Perhaps no organization has had the upward trend on the Paulick Report that Equibase has experienced. In what was the most popular story on the Thoroughbred Racing Associations/Jockey Club-owned statistics company, we compared what Equibase provides versus what other major sports give their fans in the way of data. Unfortunately, the comparisons were not favorable as this industry seems content to charge its loyal customers for everything from parking to the very data Major League Baseball, the NFL and the NBA make readily available for its fans.
But whether it was the Paulick Report or an internal struggle that finally made its way to the light of day, Equibase started to get it right and quickly saw their headlines become more favorable. Equibase Takes Step in Right Direction and Equibase Gets It Right is more along the lines of what we'd like to write about. Keep up the momentum.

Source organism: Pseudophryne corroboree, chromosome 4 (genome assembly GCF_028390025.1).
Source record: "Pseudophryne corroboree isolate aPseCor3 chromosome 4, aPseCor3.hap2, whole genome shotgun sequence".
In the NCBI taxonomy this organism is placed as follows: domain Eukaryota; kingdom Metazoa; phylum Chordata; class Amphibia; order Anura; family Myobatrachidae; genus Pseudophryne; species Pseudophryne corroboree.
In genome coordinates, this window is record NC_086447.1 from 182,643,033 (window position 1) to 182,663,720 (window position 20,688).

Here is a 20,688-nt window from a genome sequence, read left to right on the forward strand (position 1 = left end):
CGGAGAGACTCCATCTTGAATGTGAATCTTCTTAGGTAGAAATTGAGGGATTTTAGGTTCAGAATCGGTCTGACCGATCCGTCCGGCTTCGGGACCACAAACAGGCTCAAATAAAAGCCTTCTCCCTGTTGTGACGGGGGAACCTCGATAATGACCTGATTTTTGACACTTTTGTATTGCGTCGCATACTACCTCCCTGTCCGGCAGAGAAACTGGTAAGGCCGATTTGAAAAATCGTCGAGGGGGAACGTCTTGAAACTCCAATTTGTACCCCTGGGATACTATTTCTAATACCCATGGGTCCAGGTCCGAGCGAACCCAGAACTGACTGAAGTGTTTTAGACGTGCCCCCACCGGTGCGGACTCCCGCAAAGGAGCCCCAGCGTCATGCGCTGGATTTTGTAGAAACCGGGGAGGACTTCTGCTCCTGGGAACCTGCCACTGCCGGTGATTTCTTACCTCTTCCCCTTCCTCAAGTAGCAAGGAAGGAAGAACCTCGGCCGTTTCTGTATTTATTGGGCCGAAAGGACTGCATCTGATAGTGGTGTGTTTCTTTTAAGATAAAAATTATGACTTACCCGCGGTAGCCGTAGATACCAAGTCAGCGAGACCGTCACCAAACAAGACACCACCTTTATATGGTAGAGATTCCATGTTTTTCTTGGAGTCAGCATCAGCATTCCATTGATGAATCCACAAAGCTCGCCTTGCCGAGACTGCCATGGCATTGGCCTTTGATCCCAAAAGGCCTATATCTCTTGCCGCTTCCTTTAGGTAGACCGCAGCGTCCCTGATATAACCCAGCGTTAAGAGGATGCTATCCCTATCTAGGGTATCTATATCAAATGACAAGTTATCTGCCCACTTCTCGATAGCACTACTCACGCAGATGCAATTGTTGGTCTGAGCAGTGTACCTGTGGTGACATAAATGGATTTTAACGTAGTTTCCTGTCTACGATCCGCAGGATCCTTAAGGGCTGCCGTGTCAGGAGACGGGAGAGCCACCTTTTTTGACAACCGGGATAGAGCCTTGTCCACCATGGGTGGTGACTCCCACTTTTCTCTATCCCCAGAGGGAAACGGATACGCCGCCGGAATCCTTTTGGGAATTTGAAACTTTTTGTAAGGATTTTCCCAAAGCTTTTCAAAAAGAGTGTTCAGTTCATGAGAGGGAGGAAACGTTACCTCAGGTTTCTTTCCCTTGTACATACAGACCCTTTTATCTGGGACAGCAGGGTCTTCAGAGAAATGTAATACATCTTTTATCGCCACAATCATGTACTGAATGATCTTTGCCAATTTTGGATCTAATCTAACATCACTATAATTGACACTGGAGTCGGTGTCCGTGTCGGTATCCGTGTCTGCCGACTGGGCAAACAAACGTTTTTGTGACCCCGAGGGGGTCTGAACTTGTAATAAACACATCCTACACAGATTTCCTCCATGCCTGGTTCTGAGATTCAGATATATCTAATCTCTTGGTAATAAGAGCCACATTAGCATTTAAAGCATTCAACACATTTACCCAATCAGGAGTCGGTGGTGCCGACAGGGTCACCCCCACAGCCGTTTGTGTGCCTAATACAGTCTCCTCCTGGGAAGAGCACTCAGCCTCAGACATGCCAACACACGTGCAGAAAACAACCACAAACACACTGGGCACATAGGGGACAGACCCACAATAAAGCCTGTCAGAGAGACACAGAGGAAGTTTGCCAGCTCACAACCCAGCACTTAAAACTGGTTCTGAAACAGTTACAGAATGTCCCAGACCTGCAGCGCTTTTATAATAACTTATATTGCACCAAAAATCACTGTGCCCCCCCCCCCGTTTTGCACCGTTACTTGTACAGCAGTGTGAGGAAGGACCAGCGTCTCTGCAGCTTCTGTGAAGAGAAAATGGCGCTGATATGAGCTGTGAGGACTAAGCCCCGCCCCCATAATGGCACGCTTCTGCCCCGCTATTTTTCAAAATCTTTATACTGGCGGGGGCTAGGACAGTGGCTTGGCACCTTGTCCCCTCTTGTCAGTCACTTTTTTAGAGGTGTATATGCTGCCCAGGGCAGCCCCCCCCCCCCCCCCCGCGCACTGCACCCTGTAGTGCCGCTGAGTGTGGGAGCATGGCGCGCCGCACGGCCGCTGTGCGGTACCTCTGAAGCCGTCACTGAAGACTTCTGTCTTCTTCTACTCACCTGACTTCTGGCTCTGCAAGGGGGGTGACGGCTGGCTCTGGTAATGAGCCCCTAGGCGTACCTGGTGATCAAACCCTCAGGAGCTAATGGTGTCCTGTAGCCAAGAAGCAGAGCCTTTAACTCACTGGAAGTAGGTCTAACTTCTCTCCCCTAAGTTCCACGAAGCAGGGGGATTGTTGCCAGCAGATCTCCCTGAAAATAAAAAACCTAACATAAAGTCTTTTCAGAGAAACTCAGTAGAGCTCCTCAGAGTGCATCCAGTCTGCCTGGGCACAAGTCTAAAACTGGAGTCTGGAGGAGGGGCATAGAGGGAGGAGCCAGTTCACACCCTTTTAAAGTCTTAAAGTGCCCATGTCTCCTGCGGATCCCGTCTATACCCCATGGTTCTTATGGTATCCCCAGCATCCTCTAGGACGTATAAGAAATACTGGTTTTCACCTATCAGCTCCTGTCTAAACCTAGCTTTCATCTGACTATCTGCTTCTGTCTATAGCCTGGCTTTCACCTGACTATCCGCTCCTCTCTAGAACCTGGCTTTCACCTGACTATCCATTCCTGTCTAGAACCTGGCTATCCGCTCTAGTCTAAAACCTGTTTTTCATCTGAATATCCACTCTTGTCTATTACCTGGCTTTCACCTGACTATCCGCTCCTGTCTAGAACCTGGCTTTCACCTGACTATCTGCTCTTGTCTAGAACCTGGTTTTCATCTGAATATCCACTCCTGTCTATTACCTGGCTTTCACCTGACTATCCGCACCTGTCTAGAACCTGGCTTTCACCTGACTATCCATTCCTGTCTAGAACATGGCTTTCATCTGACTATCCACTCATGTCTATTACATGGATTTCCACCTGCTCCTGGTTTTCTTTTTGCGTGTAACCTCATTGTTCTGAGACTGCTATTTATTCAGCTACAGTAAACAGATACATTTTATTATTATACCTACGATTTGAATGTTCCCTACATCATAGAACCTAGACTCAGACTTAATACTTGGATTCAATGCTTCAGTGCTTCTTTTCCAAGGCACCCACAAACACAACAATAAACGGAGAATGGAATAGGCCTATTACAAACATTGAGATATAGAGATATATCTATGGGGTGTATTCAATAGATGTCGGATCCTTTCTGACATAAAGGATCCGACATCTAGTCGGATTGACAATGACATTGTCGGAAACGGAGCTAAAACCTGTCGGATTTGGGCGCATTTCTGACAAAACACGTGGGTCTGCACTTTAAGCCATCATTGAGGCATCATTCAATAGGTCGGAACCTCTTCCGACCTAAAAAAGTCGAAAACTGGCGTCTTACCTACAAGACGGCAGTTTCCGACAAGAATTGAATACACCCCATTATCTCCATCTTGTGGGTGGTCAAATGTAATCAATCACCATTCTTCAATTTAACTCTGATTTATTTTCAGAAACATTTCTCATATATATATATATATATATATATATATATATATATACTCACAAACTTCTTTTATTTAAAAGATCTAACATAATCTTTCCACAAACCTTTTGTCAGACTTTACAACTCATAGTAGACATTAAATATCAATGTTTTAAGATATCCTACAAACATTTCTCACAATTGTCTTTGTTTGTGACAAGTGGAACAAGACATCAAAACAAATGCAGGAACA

Any time a jockey is paralyzed, it is an unspeakable tragedy. We saw it first hand on several occasions during our Breeders' Cup or Bust fundraising tour when we had the opportunity to spend time with several permanently disabled riders. In a precursor to our decision to take on such a trip, Rene Douglas, the top rider at Arlington Park, was severely injured in a spill at the Chicago track when a horse ridden by Jamie Theriot brushed his mount in a move that stewards rarely penalize a rider for. Ray's point was that stewards should keep a tighter rein on the race riding that goes on and far too often can lead to clipped heels and spills. By doing the best job they can do, stewards can help protect jockeys from serious injury.
What do you get when you combine a 60-day suspension for your 13th medication violation in Florida since 2004 with a rich stakes program at Calder? An opportunity to start four horses if you are legacy trainer Kirk Ziadie. One of several stories this year that were out there for the picking but ignored by the mainstream Thoroughbred media, people seemed to be drawn to the laundry list of infractions by this trainer who piles up the wins and medication violations in uncommon numbers.